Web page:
The separate place in Soviet and Russian cinematography belongs to the movies dedicated to the Great Patriotic War, known as WWII in the West, the bloodiest war in the history of mankind. Affecting every family in the Soviet Union, it claimed over 27 million lives, most of those being lost lives of the civil population due to the Nazi invasion. The heroism of the Soviet soldiers shown in the war was unparalleled, their endurance and patriotism unsurpassed. Some examples of the earlier war movies are One-Two, Soldiers Were Going... (1977), Only Old Men Are Going to Battle (1973), They fought for their country (1975) offer a great reflection on patriotism of the soldiers. Trilogy Burnt by the Sun (1994) won an Oscar in 1995 for the best International Film, and the Grand Prize in Cannes of 1994. It has the new take on war, where strong anti-Stalinist ideas live side by side with a sense of patriotism, hate for fascism, resilience of the Soviet people, and feelings of compassion and the eternal search of the main hero for truth. Some modern bright examples of Great Patriotic War movies, Brest Fortress of War (2010), Come and see (1985), Panfilov's 28 men (2016), Battle for Sevastopol (2015), are just a few to mention. Many people find them to be so realistic and raw that they can scare the unprepared viewer by the ugliness and cruelty of war.

The dissolution of the Soviet Union brought the turbulent times of the 90’s in Russia and all former Socialist Republics. Crime skyrocketed literally overnight, making opportunities for the Mafia, flourishing State scale corruption scandals, birth of Oligarchy, unlawfulness, unemployment. Many former Soviet people, who were just recently yearning for democracy, freedom of speech and the ability to travel the world, now found themselves jobless, their country being ripped apart and robbed inside and out. Brother (1997) and Brother 2 (2000), as well as Criminal Petersburg sequel truthfully reflect the turbulent, violent 90’s, when the country was turned upside down.

Some modern Russian movies are dedicated to highlight many achievements of Soviet Union, such as the success in Space Programs, the great examples of those movies would be thrilling docudramas The time of the Pioneers (2017), Gagarin (2013). Legend 17 (2013) helps the viewer to appreciate the sports achievements of Soviet athletes during the times of the Cold War. The modern thrillers in Russia Flight Crew ( 2016), Metro (2013) are rivals to the ones made in this same genre in the West. Caravan Hunters (2010) is a great historical movie about the Afghan War, when the Soviet Union was the first and only country fighting the modern terrorism at its roots.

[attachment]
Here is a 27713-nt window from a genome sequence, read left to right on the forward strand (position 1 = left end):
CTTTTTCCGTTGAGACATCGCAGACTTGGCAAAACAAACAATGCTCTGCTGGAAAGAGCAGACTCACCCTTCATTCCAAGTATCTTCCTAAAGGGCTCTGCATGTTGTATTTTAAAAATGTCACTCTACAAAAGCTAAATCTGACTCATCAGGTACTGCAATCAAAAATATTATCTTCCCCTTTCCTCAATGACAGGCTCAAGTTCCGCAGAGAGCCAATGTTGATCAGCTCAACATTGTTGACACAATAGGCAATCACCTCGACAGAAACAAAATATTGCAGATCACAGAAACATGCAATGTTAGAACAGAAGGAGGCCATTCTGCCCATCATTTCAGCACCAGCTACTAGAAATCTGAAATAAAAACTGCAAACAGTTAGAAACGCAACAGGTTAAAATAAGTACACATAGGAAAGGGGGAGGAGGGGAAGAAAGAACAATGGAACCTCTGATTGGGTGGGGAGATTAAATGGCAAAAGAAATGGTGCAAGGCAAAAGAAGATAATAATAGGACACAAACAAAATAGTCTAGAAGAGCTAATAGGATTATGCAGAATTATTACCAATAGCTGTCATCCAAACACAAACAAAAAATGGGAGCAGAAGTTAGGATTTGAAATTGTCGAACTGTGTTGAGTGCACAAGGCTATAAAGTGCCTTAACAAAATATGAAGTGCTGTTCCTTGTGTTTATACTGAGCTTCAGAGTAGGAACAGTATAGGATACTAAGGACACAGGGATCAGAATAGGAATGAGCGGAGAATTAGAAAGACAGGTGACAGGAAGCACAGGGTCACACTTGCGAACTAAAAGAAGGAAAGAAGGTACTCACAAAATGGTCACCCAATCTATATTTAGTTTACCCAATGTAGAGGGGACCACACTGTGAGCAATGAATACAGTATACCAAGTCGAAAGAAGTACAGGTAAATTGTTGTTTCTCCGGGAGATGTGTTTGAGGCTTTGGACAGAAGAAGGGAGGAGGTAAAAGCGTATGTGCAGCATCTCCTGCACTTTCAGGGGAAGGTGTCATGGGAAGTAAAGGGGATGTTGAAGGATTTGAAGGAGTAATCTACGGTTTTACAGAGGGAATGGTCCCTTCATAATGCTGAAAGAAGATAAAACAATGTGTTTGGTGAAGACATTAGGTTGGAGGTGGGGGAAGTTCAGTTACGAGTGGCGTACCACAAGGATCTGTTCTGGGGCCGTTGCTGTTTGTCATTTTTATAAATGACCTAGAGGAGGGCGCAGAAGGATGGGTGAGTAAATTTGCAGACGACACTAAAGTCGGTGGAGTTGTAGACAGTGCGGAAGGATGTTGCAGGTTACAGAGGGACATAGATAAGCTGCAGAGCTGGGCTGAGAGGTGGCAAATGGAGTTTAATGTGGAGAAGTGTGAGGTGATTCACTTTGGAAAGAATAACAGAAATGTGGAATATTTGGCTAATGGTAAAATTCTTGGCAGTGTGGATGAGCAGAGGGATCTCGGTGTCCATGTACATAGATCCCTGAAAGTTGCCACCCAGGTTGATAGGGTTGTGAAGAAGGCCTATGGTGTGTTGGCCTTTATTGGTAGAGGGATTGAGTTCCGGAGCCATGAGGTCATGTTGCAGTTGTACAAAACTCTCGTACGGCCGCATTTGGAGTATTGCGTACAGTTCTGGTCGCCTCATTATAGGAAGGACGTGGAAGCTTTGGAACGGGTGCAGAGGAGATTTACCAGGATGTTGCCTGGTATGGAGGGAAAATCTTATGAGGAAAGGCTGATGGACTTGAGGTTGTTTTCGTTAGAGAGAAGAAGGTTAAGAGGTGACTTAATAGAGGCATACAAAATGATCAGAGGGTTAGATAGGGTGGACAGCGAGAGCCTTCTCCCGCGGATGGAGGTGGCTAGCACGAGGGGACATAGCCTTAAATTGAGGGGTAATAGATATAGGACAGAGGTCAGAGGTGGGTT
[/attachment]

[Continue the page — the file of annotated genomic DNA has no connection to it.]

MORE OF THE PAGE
The strongest side of Russian movies, as well as Russian literature comes from the depths of the story told in it. The main heroes often go through the personal growth, self reflection and continuous search for truth. Whether it is older Soviet movies, such as an Oscar Winner of 1980 for Best Foreign Film Moscow does not believe in Tears, or modern controversial movie like Leviathan, that earned the Best Foreign Language Film award at the 72nd Golden Globe Awards, Loveless (2017), that won the Jury Prize at the 2017 Cannes Film Festival, or The Island (2006) , they all have one common denominator, soul searching and accountability for one’s choices in life. Russian historic sequels are among the most captivating, astonishingly beautiful and engaging movies, that offer a great colorful glimpse to the past of the Tsarists era in Russia, and expand the understanding of the world. Ekaterina, Ekaterina/the Rise (2015) is a perfect example

The joy of gaining knowledge about the world that surrounds us is hard to overestimate, and we are proud to present you with this opportunity to sit back, and enjoy watching something new, fresh and different, and then make your own judgement.